Add('assigning a value to the HTMLDoc property'); 
  Add('of the TPageProducer');
  Add(''); 
 end;
end;
Response.Content := ppRESULT.Content ;

By now this code should seem simple enough to you. The only new thing is the assignments to the ppRESULT TPageProducer we have in this project. What we do is see if the Query contains a parameter calledfile. If so, we assign the value to the HTMLFile property. In other case, we assign a set of strings to the HTMLDoc property.

The last call is the same in both cases and call the Content method of the TPageProducer. In the same line we assign this value to the Response.Content property. Test this example and see the result.

NOTE: if you are using IIS make sure that the file parameter you pass in the URL has the correct permissions to be read by the IUSR_MACHINENAME.

Well that seemed easy enough. But you might ask yourself, what difference is there to this than the previous example? We could assign a file in the previous example aswell. Up to this point, there is no difference. This is also because we haven't used the full power of the TPageProducer yet.

Tags
Let's go back to the example 6A in chapter 6 for a minute. Do you remember this line of code:

Response.Content := 'Hello '+Request.ContentFields.Values['NAME_FIELD'] + ' ' + Request.ContentFields.Values['SURNAME_FIELD'] + ' how are you today?';

All it did was respond with a blank page with "Hello Name + Surname. How are you today?", where it took the name and surname from the values of the form we submitted. Let's take this one step further and use the TPageProducer to produce the same effect:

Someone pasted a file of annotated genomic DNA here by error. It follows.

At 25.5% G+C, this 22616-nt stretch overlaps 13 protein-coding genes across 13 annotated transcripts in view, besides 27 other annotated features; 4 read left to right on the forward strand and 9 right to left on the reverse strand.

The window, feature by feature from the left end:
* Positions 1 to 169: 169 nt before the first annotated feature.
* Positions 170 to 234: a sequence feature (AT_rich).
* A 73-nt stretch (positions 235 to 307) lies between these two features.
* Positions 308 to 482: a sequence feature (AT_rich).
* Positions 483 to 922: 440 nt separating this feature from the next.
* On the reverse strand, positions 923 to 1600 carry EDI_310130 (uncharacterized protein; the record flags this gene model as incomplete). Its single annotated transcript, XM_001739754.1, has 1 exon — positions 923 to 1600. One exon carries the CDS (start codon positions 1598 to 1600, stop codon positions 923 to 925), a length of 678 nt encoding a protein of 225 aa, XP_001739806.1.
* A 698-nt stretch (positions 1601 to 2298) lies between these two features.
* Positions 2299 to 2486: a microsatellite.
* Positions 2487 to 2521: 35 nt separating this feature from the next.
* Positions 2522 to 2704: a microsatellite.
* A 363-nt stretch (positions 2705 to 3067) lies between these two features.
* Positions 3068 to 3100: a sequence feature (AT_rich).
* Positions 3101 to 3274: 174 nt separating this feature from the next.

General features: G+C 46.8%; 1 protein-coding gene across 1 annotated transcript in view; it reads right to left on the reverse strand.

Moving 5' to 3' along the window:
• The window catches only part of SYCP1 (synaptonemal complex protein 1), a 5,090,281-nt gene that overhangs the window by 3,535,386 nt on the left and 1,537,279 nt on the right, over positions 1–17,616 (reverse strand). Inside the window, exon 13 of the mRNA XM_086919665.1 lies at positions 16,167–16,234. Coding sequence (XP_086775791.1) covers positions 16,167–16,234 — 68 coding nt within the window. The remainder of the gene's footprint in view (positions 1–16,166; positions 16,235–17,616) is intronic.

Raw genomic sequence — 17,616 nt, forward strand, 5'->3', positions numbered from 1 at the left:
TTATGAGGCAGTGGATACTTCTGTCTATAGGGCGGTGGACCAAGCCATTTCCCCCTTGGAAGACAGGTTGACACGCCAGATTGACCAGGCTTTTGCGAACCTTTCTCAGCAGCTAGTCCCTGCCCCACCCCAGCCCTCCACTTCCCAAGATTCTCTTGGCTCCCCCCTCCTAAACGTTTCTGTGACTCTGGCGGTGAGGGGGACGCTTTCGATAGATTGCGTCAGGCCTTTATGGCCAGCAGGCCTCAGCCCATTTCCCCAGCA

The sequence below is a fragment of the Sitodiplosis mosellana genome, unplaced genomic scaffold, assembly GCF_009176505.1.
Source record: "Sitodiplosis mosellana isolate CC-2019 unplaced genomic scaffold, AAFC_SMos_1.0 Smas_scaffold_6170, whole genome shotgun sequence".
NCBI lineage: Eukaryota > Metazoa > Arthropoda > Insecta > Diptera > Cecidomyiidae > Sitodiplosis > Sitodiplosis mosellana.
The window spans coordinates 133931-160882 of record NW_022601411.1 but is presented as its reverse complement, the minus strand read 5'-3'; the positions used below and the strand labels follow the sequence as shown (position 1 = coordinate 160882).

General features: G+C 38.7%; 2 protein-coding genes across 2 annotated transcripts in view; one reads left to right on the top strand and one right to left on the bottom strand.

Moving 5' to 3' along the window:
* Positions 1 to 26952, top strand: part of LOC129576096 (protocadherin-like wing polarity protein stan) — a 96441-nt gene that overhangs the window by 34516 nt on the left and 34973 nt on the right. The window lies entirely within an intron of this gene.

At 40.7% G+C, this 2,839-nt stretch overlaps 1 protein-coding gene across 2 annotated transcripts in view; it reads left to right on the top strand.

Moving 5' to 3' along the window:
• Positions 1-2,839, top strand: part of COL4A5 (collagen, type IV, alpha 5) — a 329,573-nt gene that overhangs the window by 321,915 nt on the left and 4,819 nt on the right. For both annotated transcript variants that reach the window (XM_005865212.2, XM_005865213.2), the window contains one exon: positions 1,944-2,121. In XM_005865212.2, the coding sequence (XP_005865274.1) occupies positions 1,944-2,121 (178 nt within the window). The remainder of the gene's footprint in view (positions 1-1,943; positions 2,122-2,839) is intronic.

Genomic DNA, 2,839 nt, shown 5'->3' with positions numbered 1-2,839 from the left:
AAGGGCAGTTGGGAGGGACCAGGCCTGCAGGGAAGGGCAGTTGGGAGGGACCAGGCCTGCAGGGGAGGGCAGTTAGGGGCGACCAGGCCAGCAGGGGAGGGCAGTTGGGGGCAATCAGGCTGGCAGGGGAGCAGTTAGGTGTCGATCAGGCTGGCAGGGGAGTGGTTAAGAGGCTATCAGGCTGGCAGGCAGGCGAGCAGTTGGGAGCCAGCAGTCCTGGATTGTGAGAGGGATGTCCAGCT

with ppRESULT.HTMLDoc do begin
 Clear;
 Add(''); 
 Add('Hello');
 Add(Request.ContentFields.Values['NAME_FIELD']+' '+
     Request.ContentFields.Values['SURNAME_FIELD']); 
 Add('How are you today?'); 
 Add('of the TPageProducer');
 Add('');
end;

This would produce the exact same result. Since this is an HTML page, we could spruce it up a bit and add some color, a few images and a border around the text. Imagine how tedious it would be to do all this? Throw the WYSIWIG HTML editor out the window and go back to hard-coding HTML tags. We wouldn't have to take it that far. We could actually design the HTML page with our favorite tool and then copy/paste into the source code of our project and adapt it to our needs. This seems ok and not too painful of a task at first, but there are two major problems:

1. What if you want to change the image? You would have to change the source code and then re-compile the DLL again.

2. I don't know about you but I'm not very good at designing web pages. In many companies, the web designer and the programmer are two different people and departments. This results in you asking the designer to create a page so you can copy the HTML source into your pascal code. No, thank you.